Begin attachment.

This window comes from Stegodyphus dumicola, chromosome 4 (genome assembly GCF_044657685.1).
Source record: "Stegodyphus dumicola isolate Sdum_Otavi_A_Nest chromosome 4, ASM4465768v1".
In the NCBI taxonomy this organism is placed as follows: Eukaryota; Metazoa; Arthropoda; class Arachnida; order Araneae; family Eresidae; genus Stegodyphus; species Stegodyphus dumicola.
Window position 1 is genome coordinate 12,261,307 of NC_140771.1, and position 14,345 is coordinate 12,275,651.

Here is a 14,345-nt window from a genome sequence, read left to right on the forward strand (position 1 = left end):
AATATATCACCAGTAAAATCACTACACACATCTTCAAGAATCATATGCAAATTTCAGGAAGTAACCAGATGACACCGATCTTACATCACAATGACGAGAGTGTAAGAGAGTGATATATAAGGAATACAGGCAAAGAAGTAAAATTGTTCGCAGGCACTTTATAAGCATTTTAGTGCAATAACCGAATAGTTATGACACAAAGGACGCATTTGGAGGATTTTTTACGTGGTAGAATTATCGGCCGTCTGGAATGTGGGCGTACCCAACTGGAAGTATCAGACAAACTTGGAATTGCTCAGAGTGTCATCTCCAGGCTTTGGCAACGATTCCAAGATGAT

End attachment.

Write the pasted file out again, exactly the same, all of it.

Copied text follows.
This window comes from Stegodyphus dumicola, chromosome 4 (genome assembly GCF_044657685.1).
Source record: "Stegodyphus dumicola isolate Sdum_Otavi_A_Nest chromosome 4, ASM4465768v1".
In the NCBI taxonomy this organism is placed as follows: Eukaryota; Metazoa; Arthropoda; class Arachnida; order Araneae; family Eresidae; genus Stegodyphus; species Stegodyphus dumicola.
Window position 1 is genome coordinate 12,261,307 of NC_140771.1, and position 14,345 is coordinate 12,275,651.

Here is a 14,345-nt window from a genome sequence, read left to right on the forward strand (position 1 = left end):
AATATATCACCAGTAAAATCACTACACACATCTTCAAGAATCATATGCAAATTTCAGGAAGTAACCAGATGACACCGATCTTACATCACAATGACGAGAGTGTAAGAGAGTGATATATAAGGAATACAGGCAAAGAAGTAAAATTGTTCGCAGGCACTTTATAAGCATTTTAGTGCAATAACCGAATAGTTATGACACAAAGGACGCATTTGGAGGATTTTTTACGTGGTAGAATTATCGGCCGTCTGGAATGTGGGCGTACCCAACTGGAAGTATCAGACAAACTTGGAATTGCTCAGAGTGTCATCTCCAGGCTTTGGCAACGATTCCAAGATGAT